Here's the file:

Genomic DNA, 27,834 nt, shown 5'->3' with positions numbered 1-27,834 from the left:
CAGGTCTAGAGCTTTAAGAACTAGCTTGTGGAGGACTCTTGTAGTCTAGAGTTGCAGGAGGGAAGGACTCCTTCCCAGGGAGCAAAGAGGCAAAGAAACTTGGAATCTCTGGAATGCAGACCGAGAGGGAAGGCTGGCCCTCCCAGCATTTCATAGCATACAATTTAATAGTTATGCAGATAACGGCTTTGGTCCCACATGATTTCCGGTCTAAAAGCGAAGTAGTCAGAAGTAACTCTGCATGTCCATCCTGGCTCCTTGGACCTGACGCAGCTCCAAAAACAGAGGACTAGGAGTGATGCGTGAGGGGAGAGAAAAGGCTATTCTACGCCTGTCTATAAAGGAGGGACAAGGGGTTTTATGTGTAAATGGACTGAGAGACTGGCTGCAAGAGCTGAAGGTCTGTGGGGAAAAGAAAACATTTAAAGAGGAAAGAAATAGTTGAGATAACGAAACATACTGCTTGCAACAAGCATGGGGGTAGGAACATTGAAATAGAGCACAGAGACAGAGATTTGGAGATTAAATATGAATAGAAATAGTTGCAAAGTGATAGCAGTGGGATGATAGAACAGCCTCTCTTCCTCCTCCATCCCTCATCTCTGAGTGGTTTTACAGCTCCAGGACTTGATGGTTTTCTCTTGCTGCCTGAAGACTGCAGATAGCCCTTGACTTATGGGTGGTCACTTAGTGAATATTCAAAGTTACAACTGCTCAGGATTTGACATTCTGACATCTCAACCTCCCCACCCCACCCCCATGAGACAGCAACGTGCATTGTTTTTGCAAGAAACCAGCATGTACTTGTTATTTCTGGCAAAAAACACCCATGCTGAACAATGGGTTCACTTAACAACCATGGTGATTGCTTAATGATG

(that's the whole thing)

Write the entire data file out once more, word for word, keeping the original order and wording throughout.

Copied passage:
Genomic DNA, 27,834 nt, shown 5'->3' with positions numbered 1-27,834 from the left:
CAGGTCTAGAGCTTTAAGAACTAGCTTGTGGAGGACTCTTGTAGTCTAGAGTTGCAGGAGGGAAGGACTCCTTCCCAGGGAGCAAAGAGGCAAAGAAACTTGGAATCTCTGGAATGCAGACCGAGAGGGAAGGCTGGCCCTCCCAGCATTTCATAGCATACAATTTAATAGTTATGCAGATAACGGCTTTGGTCCCACATGATTTCCGGTCTAAAAGCGAAGTAGTCAGAAGTAACTCTGCATGTCCATCCTGGCTCCTTGGACCTGACGCAGCTCCAAAAACAGAGGACTAGGAGTGATGCGTGAGGGGAGAGAAAAGGCTATTCTACGCCTGTCTATAAAGGAGGGACAAGGGGTTTTATGTGTAAATGGACTGAGAGACTGGCTGCAAGAGCTGAAGGTCTGTGGGGAAAAGAAAACATTTAAAGAGGAAAGAAATAGTTGAGATAACGAAACATACTGCTTGCAACAAGCATGGGGGTAGGAACATTGAAATAGAGCACAGAGACAGAGATTTGGAGATTAAATATGAATAGAAATAGTTGCAAAGTGATAGCAGTGGGATGATAGAACAGCCTCTCTTCCTCCTCCATCCCTCATCTCTGAGTGGTTTTACAGCTCCAGGACTTGATGGTTTTCTCTTGCTGCCTGAAGACTGCAGATAGCCCTTGACTTATGGGTGGTCACTTAGTGAATATTCAAAGTTACAACTGCTCAGGATTTGACATTCTGACATCTCAACCTCCCCACCCCACCCCCATGAGACAGCAACGTGCATTGTTTTTGCAAGAAACCAGCATGTACTTGTTATTTCTGGCAAAAAACACCCATGCTGAACAATGGGTTCACTTAACAACCATGGTGATTGCTTAATGATG